THE final regulatory hurdle has been cleared in the $1.3 billion Asian bid for Aussie food giant Goodman Fielder (ASX code: GFF).
Nanjing Night Net

The Overseas Investment Office (OIO) in New Zealand – the last remaining regulatory approval needed – granted its consent for the acquisition today.

The Chinese regulator – the Anti-Monopoly Bureau of the Ministry of Commerce of the People’s Republic of China (MOFCOM) – gave its approval earlier this week.

Singapore oils giant Wilmar International and First Pacific, a Hong Kong investment company, first flagged their bid last April.

In the next step, a shareholder meeting to consider and vote on the proposal is scheduled for February 26. Goodman Fielder says it will continue to keep shareholders updated on “any material developments”.

The scheme of arrangement needs approval from 75 per cent of the shares cast and 50pc of shareholders. Retail shareholders, who account for about 10pc of the shares on issue, are reported to be largely unhappy with the terms of the deal and the loss of another Australian food company to foreign owners.

With its iconic brands Crisco and Gold’N Canola, Goodman Fielder is the largest canola, soybean and sunflower oil supplier to Australian retailers, while Wilmar has cornered the market in imported packaged oils which supermarkets sell under their private labels.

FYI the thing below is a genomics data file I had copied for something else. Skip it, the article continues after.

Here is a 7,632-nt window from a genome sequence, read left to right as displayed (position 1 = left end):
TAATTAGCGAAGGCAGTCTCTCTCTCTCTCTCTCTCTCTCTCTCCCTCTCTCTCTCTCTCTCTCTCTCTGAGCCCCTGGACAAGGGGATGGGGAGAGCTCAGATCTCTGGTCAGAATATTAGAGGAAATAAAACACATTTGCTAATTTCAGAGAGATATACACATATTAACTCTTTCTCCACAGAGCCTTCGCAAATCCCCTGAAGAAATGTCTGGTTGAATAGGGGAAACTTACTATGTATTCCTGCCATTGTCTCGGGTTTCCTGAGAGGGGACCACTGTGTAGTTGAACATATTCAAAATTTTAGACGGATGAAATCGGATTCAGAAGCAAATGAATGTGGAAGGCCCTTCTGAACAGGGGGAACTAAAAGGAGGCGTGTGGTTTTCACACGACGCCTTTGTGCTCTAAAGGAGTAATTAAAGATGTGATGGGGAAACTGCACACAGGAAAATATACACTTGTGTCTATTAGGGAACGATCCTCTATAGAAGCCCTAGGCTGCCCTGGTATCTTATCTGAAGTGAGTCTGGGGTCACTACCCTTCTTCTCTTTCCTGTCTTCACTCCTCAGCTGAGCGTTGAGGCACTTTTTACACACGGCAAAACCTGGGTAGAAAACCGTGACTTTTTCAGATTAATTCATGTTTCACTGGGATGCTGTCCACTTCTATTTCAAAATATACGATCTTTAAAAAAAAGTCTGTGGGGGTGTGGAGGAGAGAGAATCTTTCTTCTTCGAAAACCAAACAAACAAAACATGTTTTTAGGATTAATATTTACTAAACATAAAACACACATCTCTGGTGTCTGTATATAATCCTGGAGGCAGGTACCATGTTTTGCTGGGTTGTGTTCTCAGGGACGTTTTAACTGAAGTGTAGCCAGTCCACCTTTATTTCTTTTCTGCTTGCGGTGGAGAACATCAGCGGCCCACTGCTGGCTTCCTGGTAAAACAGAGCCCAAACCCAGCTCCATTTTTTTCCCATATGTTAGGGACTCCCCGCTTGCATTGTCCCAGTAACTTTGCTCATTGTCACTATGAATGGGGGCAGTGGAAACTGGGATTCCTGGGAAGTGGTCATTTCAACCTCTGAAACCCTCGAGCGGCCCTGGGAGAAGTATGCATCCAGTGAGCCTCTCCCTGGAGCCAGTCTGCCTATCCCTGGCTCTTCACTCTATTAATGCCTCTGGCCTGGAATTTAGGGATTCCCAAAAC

The Australian Competition and Consumer Commission (ACCC) announced in September it would not oppose the joint acquisition, saying packaged vegetable oil can be readily imported from international suppliers, and is thought to have low levels of brand loyalty, “making it easier for retailers to bypass their existing suppliers”.

Wilmar and First Pacific’s initial bid of 65 cents a share was knocked back by GFF as “opportunistic”. A 70c/share bid was eventually watered down to 67.5c/share in July after the joint bidders completed four weeks of due diligence, which revealed the need for significant capital investment and asset write-downs.

Wilmar and First Pacific have material adverse change clauses attached to their 67.5 cent a share offer, which enables the bidders to walk away if recurring earnings before interest and tax falls $30 million or the value of net assets falls by $100 million in 2015.

GFF reiterated its support for the $1.3b bid after delivering a flat first-half profit result earlier this month, with underlying net profit slipping 1 per cent to $29.7 million as cheaper milk and wheat costs countered falling prices in bread and spreads.

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